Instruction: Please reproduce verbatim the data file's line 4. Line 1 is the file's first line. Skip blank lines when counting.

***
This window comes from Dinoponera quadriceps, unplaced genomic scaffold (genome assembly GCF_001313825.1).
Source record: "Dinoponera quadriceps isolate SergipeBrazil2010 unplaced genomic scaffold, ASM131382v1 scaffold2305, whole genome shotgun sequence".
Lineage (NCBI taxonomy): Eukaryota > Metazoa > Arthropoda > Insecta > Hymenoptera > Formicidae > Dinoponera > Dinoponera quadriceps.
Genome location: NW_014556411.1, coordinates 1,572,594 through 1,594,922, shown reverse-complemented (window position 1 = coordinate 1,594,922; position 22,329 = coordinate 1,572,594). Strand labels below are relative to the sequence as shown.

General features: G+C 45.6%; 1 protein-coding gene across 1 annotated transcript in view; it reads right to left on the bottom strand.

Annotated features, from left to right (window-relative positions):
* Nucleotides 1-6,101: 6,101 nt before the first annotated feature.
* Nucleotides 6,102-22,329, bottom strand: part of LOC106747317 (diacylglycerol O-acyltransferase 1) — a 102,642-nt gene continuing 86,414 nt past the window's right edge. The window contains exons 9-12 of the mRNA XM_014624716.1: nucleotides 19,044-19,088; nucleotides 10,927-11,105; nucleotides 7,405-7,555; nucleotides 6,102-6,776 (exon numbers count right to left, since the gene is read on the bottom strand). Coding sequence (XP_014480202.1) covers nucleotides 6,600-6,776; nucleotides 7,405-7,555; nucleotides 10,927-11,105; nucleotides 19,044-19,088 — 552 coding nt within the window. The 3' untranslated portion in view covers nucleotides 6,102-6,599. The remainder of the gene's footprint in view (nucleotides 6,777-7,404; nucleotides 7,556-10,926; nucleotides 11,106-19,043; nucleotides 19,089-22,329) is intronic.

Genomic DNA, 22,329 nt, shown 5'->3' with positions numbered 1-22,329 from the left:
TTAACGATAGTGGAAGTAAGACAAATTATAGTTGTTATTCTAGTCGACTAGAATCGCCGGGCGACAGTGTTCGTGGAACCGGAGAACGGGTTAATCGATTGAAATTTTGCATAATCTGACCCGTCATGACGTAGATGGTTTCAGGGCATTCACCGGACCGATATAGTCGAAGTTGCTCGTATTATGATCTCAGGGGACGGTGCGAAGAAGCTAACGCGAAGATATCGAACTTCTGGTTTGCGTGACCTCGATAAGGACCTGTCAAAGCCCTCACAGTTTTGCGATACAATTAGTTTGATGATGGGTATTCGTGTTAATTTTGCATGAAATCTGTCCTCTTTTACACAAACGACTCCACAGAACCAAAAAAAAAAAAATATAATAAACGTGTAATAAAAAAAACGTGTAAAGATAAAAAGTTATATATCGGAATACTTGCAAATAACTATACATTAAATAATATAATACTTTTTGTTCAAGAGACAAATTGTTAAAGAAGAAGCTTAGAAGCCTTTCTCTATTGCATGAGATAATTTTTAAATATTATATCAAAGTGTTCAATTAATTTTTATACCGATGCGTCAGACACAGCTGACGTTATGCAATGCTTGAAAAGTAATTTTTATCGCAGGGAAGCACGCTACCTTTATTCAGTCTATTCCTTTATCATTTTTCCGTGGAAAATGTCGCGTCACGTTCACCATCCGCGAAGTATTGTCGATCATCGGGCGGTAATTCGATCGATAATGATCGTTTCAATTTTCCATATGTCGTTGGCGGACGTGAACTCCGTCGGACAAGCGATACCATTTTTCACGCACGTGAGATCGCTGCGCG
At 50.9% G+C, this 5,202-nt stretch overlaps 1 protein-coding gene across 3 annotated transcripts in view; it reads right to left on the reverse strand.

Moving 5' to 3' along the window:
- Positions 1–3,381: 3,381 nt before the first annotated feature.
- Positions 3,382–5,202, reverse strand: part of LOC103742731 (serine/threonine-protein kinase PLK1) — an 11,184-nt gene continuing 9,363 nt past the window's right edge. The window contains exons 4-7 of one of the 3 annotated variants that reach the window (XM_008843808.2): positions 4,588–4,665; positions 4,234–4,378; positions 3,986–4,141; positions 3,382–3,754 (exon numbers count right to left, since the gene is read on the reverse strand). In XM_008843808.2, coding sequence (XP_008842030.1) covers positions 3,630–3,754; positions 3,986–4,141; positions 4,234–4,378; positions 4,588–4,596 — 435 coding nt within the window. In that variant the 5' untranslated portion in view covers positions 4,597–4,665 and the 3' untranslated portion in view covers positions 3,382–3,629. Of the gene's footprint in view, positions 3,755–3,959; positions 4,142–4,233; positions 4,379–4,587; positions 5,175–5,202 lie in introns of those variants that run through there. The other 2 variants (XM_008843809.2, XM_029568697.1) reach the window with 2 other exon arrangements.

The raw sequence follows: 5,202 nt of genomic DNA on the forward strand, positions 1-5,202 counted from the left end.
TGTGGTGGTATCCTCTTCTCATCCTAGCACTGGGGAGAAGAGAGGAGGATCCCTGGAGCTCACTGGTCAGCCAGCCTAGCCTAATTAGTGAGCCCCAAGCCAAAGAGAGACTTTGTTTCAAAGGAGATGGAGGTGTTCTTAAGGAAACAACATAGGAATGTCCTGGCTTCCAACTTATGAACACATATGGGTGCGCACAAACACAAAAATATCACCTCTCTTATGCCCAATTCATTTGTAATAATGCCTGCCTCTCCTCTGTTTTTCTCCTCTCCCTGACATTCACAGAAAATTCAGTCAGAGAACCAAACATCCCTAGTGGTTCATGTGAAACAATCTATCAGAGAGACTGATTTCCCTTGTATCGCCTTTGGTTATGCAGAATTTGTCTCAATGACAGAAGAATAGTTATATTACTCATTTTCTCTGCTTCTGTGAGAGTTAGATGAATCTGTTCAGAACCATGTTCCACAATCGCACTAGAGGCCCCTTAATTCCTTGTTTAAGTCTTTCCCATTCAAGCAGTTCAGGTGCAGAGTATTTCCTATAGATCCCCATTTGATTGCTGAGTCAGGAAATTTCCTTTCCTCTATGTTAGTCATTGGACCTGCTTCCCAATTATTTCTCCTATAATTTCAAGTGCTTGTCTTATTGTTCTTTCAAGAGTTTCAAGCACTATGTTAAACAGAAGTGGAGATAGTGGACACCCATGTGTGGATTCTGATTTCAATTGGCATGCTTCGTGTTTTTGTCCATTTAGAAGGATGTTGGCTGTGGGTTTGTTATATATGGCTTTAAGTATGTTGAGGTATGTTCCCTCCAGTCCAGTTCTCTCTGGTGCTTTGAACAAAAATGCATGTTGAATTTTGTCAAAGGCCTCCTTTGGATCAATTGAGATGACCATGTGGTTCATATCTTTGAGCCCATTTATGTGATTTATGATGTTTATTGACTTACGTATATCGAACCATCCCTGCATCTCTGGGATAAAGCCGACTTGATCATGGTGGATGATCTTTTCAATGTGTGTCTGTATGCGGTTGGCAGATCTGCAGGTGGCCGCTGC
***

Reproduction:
Genome location: NW_014556411.1, coordinates 1,572,594 through 1,594,922, shown reverse-complemented (window position 1 = coordinate 1,594,922; position 22,329 = coordinate 1,572,594). Strand labels below are relative to the sequence as shown.